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Exploiting semantics on external resources to gather visual examples for video retrieval

Exploiting semantics on external resources to gather visual examples for video retrieval With the huge and ever rising amount of video content available on the Web, there is a need to facilitate video retrieval functionalities on very large collections. Most of the current Web video retrieval systems rely on manual textual annotations to provide keyword-based search interfaces. These systems have to face the problems that users are often reticent to provide annotations, and that the quality of such annotations is questionable in many cases. An alternative commonly used approach is to ask the user for an image example, and exploit the low-level features of the image to find video content whose keyframes are similar to the image. In this case, the main limitation is the so-called semantic gap, which consists of the fact that low-level image features often do not match with the real semantics of the videos. Moreover, this approach may be a burden to the user, as it requires finding and providing the system with relevant visual examples. Aiming to address this limitation, in this paper, we present a hybrid video retrieval technique that automatically obtains visual examples by performing textual searches on external knowledge sources, such as DBpedia, Flickr and Google Images, which have different coverage and structure characteristics. Our approach exploits the semantics underlying the above knowledge sources to address the semantic gap problem. We have conducted evaluations to assess the quality of visual examples retrieved from the above external knowledge sources. The obtained results suggest that the use of external knowledge can provide valid visual examples based on a keyword-based query and, in the case that visual examples are provided explicitly by the user, it can provide visual examples that complement the manually provided ones to improve video search performance. http://www.deepdyve.com/assets/images/DeepDyve-Logo-lg.png International Journal of Multimedia Information Retrieval Springer Journals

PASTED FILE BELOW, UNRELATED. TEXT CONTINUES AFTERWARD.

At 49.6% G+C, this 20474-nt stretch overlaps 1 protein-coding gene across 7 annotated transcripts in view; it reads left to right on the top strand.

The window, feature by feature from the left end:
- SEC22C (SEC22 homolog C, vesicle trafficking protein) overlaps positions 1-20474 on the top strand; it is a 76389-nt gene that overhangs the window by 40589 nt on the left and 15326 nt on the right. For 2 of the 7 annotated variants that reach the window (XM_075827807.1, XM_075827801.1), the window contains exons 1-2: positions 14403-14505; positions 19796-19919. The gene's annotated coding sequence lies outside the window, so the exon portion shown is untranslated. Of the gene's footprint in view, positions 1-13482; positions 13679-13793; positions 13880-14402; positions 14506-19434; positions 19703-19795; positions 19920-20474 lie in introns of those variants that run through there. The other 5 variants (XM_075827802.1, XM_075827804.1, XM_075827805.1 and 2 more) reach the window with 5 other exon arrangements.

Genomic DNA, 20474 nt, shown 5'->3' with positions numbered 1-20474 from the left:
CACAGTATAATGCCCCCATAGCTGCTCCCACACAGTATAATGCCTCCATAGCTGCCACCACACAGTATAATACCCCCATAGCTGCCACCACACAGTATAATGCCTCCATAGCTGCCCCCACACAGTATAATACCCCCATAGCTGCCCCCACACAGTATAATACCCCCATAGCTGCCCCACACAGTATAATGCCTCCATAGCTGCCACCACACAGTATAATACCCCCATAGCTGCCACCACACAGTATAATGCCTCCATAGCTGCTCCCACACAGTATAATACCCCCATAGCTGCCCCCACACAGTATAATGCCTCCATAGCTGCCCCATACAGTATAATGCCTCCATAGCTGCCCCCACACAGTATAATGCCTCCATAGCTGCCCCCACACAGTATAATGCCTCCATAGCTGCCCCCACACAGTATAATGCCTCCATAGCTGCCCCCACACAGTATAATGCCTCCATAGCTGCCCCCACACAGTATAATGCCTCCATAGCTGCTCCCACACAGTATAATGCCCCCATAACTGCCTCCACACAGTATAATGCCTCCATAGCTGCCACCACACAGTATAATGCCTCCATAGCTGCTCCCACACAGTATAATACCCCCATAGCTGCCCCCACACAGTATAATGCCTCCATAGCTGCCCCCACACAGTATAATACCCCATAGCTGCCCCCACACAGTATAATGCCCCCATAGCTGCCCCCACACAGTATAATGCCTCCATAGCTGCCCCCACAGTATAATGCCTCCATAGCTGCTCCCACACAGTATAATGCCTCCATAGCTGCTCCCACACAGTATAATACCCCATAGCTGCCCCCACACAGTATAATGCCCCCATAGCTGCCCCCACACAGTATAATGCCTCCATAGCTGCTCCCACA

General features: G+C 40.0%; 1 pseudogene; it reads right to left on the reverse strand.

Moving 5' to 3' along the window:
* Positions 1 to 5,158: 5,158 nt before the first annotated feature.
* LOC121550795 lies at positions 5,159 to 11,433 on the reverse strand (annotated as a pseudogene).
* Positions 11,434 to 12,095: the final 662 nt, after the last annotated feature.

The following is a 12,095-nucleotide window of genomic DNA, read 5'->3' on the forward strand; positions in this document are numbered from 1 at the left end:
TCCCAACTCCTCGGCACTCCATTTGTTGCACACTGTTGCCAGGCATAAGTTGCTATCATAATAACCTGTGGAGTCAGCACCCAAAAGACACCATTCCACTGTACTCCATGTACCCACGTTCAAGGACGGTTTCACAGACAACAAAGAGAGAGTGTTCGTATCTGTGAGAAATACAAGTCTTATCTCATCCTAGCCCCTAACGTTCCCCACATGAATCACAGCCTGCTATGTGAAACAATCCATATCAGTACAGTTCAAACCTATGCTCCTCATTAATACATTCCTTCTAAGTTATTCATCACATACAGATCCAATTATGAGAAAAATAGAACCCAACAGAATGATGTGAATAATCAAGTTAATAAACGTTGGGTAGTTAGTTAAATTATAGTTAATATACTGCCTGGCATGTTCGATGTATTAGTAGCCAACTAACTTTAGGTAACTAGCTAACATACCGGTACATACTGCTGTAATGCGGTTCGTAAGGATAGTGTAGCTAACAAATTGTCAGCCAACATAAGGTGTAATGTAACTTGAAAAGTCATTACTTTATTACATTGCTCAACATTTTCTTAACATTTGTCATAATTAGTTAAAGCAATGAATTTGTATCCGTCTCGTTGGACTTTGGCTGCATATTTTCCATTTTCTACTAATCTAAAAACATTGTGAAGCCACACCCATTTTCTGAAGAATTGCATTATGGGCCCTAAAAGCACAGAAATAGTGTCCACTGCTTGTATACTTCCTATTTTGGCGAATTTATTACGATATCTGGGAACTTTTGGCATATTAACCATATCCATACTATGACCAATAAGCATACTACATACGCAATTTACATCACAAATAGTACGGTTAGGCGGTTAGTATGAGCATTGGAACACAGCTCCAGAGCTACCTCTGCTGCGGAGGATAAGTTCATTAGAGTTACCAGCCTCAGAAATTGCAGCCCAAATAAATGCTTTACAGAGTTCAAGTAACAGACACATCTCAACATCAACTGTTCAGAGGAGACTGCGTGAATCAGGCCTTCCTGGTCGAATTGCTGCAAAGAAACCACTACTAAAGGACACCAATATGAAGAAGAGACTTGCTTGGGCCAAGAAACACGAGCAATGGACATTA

Exploiting semantics on external resources to gather visual examples for video retrieval

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Publisher
Springer Journals
Copyright
Copyright © 2012 by Springer-Verlag London Limited
Subject
Computer Science; Multimedia Information Systems; Information Storage and Retrieval; Information Systems Applications (incl. Internet); Data Mining and Knowledge Discovery; Image Processing and Computer Vision; Computer Science, general
ISSN
2192-6611
eISSN
2192-662X
DOI
10.1007/s13735-012-0017-1
Publisher site
See Article on Publisher Site

Abstract

With the huge and ever rising amount of video content available on the Web, there is a need to facilitate video retrieval functionalities on very large collections. Most of the current Web video retrieval systems rely on manual textual annotations to provide keyword-based search interfaces. These systems have to face the problems that users are often reticent to provide annotations, and that the quality of such annotations is questionable in many cases. An alternative commonly used approach is to ask the user for an image example, and exploit the low-level features of the image to find video content whose keyframes are similar to the image. In this case, the main limitation is the so-called semantic gap, which consists of the fact that low-level image features often do not match with the real semantics of the videos. Moreover, this approach may be a burden to the user, as it requires finding and providing the system with relevant visual examples. Aiming to address this limitation, in this paper, we present a hybrid video retrieval technique that automatically obtains visual examples by performing textual searches on external knowledge sources, such as DBpedia, Flickr and Google Images, which have different coverage and structure characteristics. Our approach exploits the semantics underlying the above knowledge sources to address the semantic gap problem. We have conducted evaluations to assess the quality of visual examples retrieved from the above external knowledge sources. The obtained results suggest that the use of external knowledge can provide valid visual examples based on a keyword-based query and, in the case that visual examples are provided explicitly by the user, it can provide visual examples that complement the manually provided ones to improve video search performance.

Journal

International Journal of Multimedia Information RetrievalSpringer Journals

Published: Sep 2, 2012

References